See you there!

Bass Coast Project
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Mature & Intimate Vibes at Bass Coast 2015


Bass Coast Music Festival

For those who haven’t heard, Bass Coast is an arts & music festival that takes place annually in Merritt, BC. From downtown Vancouver it’s about a 2 1/2 hour drive down the Trans-Canada highway; a route well-worth it for the sight-seeing alone. At the heart of this festival is a love for electronic music, community-building, technological innovation and the creative craft, with a strong focus on showcasing emerging artists, both local and international alike.


The perfect place to chill out under the summer sun.

Nicola Valley provides a pristine setting hugged by jagged sandy mountains from all sides. A freshwater creek runs through the middle of the venue, separating the festival from the campgrounds and providing attendees a place to cool off in the daytime.

One of the best parts about Bass Coast is the camping culture. A generous amount of space is allotted to campers, many of which secure beachfront property on Friday morning. People go to great lengths to make their three-day pop-up homes cozy, unique and welcoming to all. Highlights included a colourful geodesic dome adorned with hammocks, an aerial hoop and surrounding art installations, and Camp Hugz, which offered an elaborate menu of free hugs to pass-byers.


Is this real life?

Over the bridge and into the festival was the Cafe, one of Bass Coast’s four stages and the first to turn its speakers on & off each day. The Cafe bumped upbeat bass music for the listening pleasure of hungry patrons munching from a menu of all-organic eats. Many of the options here were raw, gluten-free and/or vegan. The food was so good that I feel obliged to post a picture of the menu (you’re welcome!). I caught Barlee here on Friday night and DJ Abasi’s classic house set on Saturday afternoon, both of which had me groovin’ in the smoothie line-up and coming back for more.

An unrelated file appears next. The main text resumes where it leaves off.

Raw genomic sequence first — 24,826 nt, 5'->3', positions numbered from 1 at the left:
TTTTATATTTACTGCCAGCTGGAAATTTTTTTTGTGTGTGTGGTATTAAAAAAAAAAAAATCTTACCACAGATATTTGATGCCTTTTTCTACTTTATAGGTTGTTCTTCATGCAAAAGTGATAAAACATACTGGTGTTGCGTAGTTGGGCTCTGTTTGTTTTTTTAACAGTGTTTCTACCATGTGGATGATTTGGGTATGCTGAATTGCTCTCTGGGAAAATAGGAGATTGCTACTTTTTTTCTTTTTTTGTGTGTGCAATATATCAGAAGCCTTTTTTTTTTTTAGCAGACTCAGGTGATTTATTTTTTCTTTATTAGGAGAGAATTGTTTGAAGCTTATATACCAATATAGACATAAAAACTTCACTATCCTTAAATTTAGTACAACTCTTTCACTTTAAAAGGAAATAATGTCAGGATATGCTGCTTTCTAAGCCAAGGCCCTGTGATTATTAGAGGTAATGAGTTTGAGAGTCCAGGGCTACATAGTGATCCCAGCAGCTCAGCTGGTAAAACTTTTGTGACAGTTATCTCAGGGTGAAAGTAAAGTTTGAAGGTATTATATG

Next to the cafe was the festival’s sanctuary, which had undergone a make-over. Replacing last year’s bright, towering tee-pee was a smaller tent with a pathway and bridge leading to an enclosed space by the creek. Pillows and blankets padded the corners, creating a safe haven for partiers to escape to. The added privacy, dim lighting and relaxing sound of trickling water was enough to make you forget where you were. Sanctuary volunteers were also sent to make rounds of the festival, educating people about available options for harm reduction and handing out condoms.